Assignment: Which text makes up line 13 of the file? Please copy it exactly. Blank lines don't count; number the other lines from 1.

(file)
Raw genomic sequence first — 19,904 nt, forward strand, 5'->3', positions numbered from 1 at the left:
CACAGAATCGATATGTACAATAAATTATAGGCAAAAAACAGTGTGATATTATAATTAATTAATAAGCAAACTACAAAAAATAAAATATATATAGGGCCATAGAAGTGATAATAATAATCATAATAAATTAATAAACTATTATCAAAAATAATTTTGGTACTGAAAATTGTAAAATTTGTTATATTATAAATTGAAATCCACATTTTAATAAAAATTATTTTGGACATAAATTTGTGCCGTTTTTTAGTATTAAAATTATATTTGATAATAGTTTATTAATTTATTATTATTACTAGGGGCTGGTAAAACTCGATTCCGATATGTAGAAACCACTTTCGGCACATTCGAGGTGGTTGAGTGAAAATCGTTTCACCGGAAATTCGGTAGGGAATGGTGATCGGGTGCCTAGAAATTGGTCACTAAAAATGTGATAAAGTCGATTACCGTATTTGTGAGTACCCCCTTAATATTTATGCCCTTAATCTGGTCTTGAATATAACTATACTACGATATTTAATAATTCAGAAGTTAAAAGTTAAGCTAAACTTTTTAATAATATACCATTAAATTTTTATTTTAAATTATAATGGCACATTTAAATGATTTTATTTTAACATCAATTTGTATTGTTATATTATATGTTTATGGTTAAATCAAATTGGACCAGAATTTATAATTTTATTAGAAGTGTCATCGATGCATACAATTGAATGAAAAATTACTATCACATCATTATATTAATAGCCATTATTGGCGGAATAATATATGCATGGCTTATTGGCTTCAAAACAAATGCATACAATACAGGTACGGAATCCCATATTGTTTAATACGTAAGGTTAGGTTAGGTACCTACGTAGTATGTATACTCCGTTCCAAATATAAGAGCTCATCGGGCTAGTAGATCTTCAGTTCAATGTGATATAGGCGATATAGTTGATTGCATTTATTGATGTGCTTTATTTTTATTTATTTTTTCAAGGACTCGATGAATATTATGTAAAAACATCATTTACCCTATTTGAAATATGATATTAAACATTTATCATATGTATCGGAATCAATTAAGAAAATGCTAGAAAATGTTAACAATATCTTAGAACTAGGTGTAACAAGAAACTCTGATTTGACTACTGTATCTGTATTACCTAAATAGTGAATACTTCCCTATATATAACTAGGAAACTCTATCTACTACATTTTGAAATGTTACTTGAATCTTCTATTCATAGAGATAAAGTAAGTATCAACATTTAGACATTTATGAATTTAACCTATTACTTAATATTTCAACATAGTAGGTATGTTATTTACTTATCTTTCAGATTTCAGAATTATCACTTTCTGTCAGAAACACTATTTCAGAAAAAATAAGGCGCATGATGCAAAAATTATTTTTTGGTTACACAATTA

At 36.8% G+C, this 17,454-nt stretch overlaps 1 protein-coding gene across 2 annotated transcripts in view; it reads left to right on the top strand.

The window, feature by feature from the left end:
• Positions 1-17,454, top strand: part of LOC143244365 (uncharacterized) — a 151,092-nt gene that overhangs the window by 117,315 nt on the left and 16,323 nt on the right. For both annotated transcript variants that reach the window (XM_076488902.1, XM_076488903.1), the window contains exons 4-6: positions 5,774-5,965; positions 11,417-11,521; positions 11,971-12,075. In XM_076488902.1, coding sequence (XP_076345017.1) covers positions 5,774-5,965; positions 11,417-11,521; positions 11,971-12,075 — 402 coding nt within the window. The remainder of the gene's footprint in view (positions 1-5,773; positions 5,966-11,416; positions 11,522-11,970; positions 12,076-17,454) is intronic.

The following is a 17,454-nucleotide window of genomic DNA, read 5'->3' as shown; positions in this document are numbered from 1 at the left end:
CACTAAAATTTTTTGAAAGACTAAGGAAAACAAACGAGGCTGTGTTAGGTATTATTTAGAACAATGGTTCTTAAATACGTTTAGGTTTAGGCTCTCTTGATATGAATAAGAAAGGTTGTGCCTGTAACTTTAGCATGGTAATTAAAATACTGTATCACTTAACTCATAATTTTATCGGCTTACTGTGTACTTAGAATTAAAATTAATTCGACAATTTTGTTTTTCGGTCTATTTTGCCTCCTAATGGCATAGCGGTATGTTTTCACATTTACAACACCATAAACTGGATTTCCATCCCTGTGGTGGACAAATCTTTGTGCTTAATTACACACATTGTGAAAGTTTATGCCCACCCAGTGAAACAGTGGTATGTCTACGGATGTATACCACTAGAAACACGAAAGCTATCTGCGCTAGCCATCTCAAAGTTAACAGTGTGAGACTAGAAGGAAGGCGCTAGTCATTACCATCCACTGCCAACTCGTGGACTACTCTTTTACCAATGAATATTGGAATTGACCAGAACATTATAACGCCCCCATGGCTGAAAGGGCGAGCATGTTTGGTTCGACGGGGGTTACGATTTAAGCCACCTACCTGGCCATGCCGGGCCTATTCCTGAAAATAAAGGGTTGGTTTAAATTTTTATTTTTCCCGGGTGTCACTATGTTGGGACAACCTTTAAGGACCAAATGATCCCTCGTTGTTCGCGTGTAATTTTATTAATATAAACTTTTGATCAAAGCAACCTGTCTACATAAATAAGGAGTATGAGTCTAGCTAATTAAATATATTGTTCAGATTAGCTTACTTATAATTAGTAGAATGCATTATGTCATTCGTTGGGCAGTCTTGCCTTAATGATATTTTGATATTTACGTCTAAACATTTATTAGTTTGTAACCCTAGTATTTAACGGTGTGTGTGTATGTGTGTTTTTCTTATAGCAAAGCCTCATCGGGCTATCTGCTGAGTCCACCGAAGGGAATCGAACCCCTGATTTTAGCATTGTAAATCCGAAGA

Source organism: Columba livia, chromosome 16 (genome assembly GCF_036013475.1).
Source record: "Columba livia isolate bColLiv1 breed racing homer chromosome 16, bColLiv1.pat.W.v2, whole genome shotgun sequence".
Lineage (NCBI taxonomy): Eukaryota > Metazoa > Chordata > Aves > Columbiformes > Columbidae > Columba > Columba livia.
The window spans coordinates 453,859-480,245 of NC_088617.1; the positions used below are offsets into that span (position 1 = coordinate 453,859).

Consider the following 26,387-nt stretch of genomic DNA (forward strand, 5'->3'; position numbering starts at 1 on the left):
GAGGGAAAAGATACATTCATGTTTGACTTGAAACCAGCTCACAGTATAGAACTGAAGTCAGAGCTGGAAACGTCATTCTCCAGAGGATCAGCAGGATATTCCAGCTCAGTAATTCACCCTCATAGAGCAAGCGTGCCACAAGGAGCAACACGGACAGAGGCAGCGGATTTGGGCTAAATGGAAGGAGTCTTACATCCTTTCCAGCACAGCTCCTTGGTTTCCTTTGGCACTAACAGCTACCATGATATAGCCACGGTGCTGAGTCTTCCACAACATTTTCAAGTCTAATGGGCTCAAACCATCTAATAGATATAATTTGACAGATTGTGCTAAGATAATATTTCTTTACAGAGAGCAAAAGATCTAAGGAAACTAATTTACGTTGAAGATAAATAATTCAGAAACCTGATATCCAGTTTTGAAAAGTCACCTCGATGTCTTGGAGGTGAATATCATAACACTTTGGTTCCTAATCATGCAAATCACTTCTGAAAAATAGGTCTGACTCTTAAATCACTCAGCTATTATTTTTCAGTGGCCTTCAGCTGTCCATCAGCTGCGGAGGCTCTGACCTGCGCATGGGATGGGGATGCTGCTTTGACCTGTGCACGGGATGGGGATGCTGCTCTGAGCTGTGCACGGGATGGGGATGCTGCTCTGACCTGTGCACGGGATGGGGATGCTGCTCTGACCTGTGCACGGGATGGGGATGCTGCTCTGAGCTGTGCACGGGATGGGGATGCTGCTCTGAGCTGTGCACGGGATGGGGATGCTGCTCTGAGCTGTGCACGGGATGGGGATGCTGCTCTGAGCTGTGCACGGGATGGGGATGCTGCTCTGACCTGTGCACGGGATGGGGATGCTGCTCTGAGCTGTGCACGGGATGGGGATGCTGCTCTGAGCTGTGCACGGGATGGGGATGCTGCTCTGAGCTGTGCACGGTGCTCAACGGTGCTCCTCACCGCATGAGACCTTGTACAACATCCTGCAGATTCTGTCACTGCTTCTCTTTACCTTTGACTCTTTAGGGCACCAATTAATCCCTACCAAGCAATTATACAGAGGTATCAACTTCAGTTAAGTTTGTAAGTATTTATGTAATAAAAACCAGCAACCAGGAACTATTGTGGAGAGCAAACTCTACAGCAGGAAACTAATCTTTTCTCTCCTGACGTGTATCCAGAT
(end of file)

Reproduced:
GAGGGAAAAGATACATTCATGTTTGACTTGAAACCAGCTCACAGTATAGAACTGAAGTCAGAGCTGGAAACGTCATTCTCCAGAGGATCAGCAGGATATTCCAGCTCAGTAATTCACCCTCATAGAGCAAGCGTGCCACAAGGAGCAACACGGACAGAGGCAGCGGATTTGGGCTAAATGGAAGGAGTCTTACATCCTTTCCAGCACAGCTCCTTGGTTTCCTTTGGCACTAACAGCTACCATGATATAGCCACGGTGCTGAGTCTTCCACAACATTTTCAAGTCTAATGGGCTCAAACCATCTAATAGATATAATTTGACAGATTGTGCTAAGATAATATTTCTTTACAGAGAGCAAAAGATCTAAGGAAACTAATTTACGTTGAAGATAAATAATTCAGAAACCTGATATCCAGTTTTGAAAAGTCACCTCGATGTCTTGGAGGTGAATATCATAACACTTTGGTTCCTAATCATGCAAATCACTTCTGAAAAATAGGTCTGACTCTTAAATCACTCAGCTATTATTTTTCAGTGGCCTTCAGCTGTCCATCAGCTGCGGAGGCTCTGACCTGCGCATGGGATGGGGATGCTGCTTTGACCTGTGCACGGGATGGGGATGCTGCTCTGAGCTGTGCACGGGATGGGGATGCTGCTCTGACCTGTGCACGGGATGGGGATGCTGCTCTGACCTGTGCACGGGATGGGGATGCTGCTCTGAGCTGTGCACGGGATGGGGATGCTGCTCTGAGCTGTGCACGGGATGGGGATGCTGCTCTGAGCTGTGCACGGGATGGGGATGCTGCTCTGAGCTGTGCACGGGATGGGGATGCTGCTCTGACCTGTGCACGGGATGGGGATGCTGCTCTGAGCTGTGCACGGGATGGGGATGCTGCTCTGAGCTGTGCACGGGATGGGGATGCTGCTCTGAGCTGTGCACGGTGCTCAACGGTGCTCCTCACCGCATGAGACCTTGTACAACATCCTGCAGATTCTGTCACTGCTTCTCTTTACCTTTGACTCTTTAGGGCACCAATTAATCCCTACCAAGCAATTATACAGAGGTATCAACTTCAGTTAAGTTTGTAAGTATTTATGTAATAAAAACCAGCAACCAGGAACTATTGTGGAGAGCAAACTCTACAGCAGGAAACTAATCTTTTCTCTCCTGACGTGTATCCAGAT